HERE are the statistics on adolescent pregnancy. In developing countries, 16 million girls aged 15 to 19 give birth every year.
Adolescent mothers are significantly more likely to suffer complications such as high blood pressure, severe infections and foetal problems.
A further 3.9 million adolescent girls undergo unsafe abortions annually around the world, putting their health at serious risk.
In Malaysia, research has shown that an average of 18,000 teenage girls get pregnant each year. The majority of adolescent pregnancies were unplanned and about 50% may end up in abortions. Unfortunately, Malaysia does not have any data on abortions.
Baby dumping cases have been averaging at about 100 annually for more than a decade. This equates to approximately one case every three days, and majority of the babies are found dead.
Surveys on Malaysian adolescent knowledge of reproductive health consistently show barely adequate levels of knowledge.
On the other hand, incidence of sexual activity among the young has risen dramatically from 2.3% for 13- to 17-years-old in 2014 to 7.3% in 2017.
The common features of adolescent pregnancy cases were unmarried status, low income families and school drop-outs. Strong evidence globally shows that education on health and contraception significantly reduces the incidence of adolescent unintended pregnancies. The Unesco curriculum on Comprehensive Sexuality Education (CSE) is a global model of a curriculum that is effective.
The important tenets of its core teachings are based on its cultural relevance, appropriate context, gender equality and human rights. The results of such teaching have clearly shown that it delays initiation of sexual activity and decreases risky sexual behaviour as well as adolescent unintended pregnancies.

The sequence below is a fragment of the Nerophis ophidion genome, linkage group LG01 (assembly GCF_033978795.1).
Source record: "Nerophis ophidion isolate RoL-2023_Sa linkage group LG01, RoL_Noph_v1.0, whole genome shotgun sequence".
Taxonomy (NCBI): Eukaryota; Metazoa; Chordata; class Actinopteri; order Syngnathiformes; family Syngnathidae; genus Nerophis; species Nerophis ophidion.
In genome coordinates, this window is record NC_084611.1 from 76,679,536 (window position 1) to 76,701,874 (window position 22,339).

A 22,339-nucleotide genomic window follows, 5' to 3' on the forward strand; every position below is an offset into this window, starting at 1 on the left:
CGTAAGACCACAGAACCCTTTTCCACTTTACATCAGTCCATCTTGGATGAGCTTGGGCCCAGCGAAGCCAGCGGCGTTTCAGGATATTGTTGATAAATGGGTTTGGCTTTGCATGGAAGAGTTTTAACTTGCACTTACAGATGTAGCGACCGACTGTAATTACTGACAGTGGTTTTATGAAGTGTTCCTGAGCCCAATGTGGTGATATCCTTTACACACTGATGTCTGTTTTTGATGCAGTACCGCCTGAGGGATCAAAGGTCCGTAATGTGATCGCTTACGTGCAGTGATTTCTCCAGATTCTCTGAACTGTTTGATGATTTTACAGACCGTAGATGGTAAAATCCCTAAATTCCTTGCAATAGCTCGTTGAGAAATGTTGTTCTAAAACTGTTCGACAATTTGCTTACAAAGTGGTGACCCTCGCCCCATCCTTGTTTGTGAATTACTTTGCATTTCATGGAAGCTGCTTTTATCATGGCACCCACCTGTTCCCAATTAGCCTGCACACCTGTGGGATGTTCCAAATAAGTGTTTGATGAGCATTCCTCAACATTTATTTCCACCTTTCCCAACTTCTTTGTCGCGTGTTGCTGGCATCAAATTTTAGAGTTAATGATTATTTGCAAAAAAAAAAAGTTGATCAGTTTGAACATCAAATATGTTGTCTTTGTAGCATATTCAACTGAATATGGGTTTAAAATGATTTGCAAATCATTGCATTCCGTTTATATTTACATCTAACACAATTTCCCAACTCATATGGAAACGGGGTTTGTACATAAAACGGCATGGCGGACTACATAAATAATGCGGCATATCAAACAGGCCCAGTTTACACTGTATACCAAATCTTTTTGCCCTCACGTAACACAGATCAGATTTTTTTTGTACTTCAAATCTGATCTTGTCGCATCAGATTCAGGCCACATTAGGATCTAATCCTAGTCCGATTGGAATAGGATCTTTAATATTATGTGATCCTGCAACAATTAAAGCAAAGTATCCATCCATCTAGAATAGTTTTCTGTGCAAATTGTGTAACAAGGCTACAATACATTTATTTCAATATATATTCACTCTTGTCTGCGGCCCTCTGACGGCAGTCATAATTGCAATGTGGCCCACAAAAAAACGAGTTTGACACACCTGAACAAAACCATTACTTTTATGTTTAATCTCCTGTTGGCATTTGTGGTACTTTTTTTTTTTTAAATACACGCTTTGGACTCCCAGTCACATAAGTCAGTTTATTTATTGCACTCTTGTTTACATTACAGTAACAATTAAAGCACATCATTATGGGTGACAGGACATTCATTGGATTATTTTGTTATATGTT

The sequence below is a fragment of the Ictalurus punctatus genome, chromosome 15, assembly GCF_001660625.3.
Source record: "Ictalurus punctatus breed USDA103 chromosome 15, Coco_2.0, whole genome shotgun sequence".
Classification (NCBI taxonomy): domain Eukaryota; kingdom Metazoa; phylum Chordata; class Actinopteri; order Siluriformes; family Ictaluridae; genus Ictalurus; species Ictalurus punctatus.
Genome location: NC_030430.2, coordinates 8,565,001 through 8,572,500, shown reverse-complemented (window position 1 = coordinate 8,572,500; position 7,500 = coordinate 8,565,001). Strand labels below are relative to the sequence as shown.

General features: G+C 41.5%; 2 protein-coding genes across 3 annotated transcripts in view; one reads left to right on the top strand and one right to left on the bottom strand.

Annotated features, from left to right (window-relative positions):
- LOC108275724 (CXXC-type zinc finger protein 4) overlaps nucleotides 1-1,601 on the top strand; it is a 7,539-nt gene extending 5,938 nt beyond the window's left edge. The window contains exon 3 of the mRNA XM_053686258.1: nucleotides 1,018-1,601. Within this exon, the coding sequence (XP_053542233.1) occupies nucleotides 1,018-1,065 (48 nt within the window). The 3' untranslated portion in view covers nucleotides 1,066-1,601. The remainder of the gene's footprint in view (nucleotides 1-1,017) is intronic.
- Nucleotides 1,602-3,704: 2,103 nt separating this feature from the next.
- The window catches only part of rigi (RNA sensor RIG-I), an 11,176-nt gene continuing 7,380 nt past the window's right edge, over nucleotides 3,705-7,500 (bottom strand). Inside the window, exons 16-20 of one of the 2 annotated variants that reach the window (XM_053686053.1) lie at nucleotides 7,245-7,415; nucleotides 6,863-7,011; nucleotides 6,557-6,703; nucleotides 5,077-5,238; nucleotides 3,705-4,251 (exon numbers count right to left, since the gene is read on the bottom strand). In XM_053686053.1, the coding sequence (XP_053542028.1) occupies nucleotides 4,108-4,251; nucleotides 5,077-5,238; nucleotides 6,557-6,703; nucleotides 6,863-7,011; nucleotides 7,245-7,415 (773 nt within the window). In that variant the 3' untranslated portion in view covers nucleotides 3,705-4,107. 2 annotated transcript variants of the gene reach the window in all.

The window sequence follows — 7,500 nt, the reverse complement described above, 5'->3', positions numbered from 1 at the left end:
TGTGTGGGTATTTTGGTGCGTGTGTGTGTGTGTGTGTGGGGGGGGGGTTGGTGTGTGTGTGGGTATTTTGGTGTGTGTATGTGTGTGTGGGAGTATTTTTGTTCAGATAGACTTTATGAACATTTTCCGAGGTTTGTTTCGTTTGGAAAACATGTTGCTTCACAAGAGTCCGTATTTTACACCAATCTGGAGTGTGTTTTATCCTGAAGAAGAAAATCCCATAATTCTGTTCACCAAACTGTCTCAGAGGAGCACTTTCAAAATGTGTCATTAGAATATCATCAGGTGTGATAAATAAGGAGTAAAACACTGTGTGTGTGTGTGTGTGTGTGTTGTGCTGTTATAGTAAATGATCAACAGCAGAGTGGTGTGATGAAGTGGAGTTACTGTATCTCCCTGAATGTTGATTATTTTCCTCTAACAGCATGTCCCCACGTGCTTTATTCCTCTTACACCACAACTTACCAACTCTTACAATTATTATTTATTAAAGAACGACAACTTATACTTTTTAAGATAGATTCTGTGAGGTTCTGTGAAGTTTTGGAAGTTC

Many countries, including the United States, United Kingdom and neighbouring Thailand, have implemented CSE successfully.
Putrajaya recently launched YouTube videos for the young in a bid to teach children about sexual safety and information posters with helplines in hotspots to prevent baby dumping. This is the start of an evidence-based approach to tackle what has been plaguing our youths for decades and must truly be applauded. The Government is no longer in denial as to what truly works and needs to be implemented. There are still many more steps and strategies to be implemented, such as training of healthcare professionals, school-based teaching, community engagements, legal amendments to adolescent access to services and parental education, with each based on clear evidence of its effectiveness.
We must support our government’s efforts as these baby steps are being instituted towards a long road of recovering the lost years of our youths and ensure that no one is left behind. Walk with them, be with them and offer our hands as they negotiate the tumultuous part of their lives to be the leaders of tomorrow.
DR JOHN TEO
Obstetrician and gynaecologist